- Ballast section must be immediately restored to the required standard after completion of tie renewals each day.
- If the rail temperature is, or is expected to be, more than 10 degrees F above the rail laying or adjusted temperature, then the following slow orders must be imposed prior to allowing traffic to operate:
- During the course of the work, 10 mph until ballast section is restored to standard.
- After ballast section has been restored to standard, 25 mph until the passage of 50,000 gross tons of traffic, ensuring that speed is not raised while rail temperature is above the preferred rail laying temperature.
An interpretation provided by CPR management notes that the SPC No. 8 requirement to "restore the ballast section to standard . . ." also includes ensuring that the track is tamped. That same management interpretation goes on to state that if the track is not tamped and regulated, it is not restored to standard, and that a 10 mph restriction must remain in place until those actions are completed.
1.12.4 Track Buckle Characteristics
A track buckle is a large misalignment of track. Most buckles occur on curves. Track buckles are usually caused by one or more of the following factors:
- weakened track conditions
- high compressive rail forces
- train vehicle forces
A weakened track condition will prevail if ballast is missing from the cribs or ends of ties, if ballast is disturbed, or if ties are installed in clusters and not properly tamped. Track disturbed by heavy tie renewals can lose as much as 80 per cent of its resistance to buckling. The action of the train, particularly the use of dynamic braking on downgrades, can increase the amount of compressive rail forces. Train vehicle forces can contribute to track buckling by exerting lateral wheel forces on a curve.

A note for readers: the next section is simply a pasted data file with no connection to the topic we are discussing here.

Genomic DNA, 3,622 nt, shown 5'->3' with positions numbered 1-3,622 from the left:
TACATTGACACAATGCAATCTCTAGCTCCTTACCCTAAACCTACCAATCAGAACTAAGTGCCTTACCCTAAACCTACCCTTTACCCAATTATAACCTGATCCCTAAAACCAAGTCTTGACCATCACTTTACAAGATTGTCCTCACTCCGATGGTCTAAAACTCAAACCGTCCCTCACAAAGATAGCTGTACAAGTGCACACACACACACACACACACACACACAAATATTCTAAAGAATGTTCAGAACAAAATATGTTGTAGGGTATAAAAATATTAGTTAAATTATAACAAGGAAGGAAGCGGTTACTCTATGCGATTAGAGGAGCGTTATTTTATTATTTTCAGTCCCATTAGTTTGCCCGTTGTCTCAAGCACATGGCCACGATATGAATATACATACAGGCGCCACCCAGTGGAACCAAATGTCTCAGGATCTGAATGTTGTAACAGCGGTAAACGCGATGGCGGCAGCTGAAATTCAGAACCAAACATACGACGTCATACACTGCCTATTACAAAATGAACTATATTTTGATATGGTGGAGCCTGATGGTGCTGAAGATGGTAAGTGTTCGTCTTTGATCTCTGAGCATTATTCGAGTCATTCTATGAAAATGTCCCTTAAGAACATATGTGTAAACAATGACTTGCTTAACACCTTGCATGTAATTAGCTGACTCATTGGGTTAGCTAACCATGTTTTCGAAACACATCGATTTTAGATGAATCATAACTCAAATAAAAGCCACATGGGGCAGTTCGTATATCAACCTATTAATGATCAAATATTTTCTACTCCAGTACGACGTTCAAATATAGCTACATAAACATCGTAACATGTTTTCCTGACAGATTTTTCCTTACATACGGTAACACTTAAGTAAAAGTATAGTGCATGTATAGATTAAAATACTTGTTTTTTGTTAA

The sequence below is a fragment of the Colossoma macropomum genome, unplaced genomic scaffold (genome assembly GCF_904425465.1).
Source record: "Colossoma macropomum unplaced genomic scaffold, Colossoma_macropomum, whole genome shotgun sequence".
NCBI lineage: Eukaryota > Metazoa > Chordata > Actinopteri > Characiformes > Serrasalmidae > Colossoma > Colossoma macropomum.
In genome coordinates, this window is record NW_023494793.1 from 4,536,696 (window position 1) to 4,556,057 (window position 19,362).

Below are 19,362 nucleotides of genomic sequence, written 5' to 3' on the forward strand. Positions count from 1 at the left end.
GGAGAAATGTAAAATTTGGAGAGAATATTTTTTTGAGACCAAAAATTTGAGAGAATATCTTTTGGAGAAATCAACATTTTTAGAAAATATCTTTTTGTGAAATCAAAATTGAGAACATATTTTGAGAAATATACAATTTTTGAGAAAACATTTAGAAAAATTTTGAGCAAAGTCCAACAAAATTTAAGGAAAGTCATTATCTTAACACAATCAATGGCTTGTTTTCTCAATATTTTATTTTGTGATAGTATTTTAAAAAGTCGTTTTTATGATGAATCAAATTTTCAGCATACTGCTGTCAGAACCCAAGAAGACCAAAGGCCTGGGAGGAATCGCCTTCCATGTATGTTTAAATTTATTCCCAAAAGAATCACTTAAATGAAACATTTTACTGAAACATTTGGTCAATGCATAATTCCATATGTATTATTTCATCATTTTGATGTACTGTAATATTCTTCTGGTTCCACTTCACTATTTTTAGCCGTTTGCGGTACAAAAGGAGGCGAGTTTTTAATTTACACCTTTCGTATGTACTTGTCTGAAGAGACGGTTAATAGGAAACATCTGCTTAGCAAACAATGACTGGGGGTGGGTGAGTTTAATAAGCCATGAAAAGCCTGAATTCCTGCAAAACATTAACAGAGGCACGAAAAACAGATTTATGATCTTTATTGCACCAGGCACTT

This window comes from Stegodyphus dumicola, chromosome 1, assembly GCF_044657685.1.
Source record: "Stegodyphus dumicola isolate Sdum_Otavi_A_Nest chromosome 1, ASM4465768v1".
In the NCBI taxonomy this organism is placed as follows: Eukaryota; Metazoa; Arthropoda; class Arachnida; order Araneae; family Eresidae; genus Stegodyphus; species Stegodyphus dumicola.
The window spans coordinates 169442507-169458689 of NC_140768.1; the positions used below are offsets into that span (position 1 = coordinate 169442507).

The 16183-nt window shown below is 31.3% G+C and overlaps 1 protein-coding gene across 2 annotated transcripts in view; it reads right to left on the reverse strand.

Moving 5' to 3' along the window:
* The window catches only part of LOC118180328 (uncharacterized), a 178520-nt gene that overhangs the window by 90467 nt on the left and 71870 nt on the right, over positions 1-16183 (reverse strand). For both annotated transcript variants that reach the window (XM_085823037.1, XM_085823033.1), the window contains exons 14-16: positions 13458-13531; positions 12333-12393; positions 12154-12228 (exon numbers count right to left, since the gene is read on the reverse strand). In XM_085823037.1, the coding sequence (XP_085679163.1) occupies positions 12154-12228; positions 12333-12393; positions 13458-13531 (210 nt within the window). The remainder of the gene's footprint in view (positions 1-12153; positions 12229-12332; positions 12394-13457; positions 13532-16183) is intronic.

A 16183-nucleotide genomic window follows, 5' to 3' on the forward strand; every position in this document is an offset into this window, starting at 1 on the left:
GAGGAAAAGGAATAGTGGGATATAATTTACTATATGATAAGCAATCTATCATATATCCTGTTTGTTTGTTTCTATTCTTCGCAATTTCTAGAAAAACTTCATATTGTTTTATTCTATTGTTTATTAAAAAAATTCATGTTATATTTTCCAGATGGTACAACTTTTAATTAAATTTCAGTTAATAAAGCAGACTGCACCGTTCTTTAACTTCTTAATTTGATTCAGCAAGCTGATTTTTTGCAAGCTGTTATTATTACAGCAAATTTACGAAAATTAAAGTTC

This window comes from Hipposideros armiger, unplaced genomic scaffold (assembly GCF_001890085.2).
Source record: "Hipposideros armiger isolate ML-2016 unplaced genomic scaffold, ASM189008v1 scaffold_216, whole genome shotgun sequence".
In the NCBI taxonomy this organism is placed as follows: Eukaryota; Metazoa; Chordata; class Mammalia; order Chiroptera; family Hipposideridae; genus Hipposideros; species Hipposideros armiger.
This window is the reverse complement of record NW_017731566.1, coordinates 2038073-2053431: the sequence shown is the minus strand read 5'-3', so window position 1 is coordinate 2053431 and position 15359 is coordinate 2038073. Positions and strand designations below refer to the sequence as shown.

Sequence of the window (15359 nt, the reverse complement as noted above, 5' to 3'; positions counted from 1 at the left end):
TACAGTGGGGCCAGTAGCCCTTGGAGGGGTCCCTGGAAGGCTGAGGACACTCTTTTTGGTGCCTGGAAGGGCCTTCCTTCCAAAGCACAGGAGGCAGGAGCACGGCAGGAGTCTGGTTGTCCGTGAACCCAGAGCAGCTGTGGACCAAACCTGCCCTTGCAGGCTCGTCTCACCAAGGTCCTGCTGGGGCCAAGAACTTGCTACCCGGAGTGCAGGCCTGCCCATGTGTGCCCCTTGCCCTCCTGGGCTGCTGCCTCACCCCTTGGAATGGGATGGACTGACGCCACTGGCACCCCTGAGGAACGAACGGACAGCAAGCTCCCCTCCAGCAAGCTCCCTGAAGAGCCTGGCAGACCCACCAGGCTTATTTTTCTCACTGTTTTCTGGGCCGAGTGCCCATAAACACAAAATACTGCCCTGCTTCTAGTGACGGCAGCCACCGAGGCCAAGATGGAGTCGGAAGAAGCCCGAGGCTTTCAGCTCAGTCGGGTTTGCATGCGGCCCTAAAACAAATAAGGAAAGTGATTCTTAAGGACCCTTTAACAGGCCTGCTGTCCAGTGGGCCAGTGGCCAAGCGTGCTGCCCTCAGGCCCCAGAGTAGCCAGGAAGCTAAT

Other minor track buckles occurred at Mile 136.0 and Mile 114.3 on 12 June 1996. The CWR was distressed by cutting out a section of rail to relieve the compressive forces. The tamper from the tie renewal gang was diverted to correct the alignment. On 14 June 1996, a track misalignment was found at Mile 134.0. Track alignment was corrected by the local track maintenance forces.
1.12.5 Track Program Supervisor
The Track Program Supervisor had eight years' experience as a supervisor on ballast, tie and surfacing gangs. He was appointed to be in charge of the tie installation program which included the installation of 20,000 ties. A fleet of equipment (including a tamper) was assigned to the project to perform the work. Upon starting the program, the tamping equipment was consistently breaking down. Daily production reports showing equipment breakdowns were submitted to project management (Track Programs and Equipment Manager). Eventually, the tamper was transferred to a surfacing crew, which followed behind the tie renewal crew, to improve the efficiency of both units. The tamper required by the tie renewal crew was not replaced; this decision was taken by project management.
The sequencing of installation activities changed with the assignment of the tamper to the follow up surfacing crew. Without the availability of a tamper, the tie renewal crew in this situation would be unable to restore the ballast to standard and would either have to cease the tie installation activity, or impose a 10 mph speed restriction until tamping was complete.
The production expectation on this project was 625 ties per day. Despite ongoing malfunctions of the tamper, and its eventual reassignment to a follow up surfacing crew, the average production schedule was met or exceeded as approximately 10,000 additional ties were installed during the scheduled program.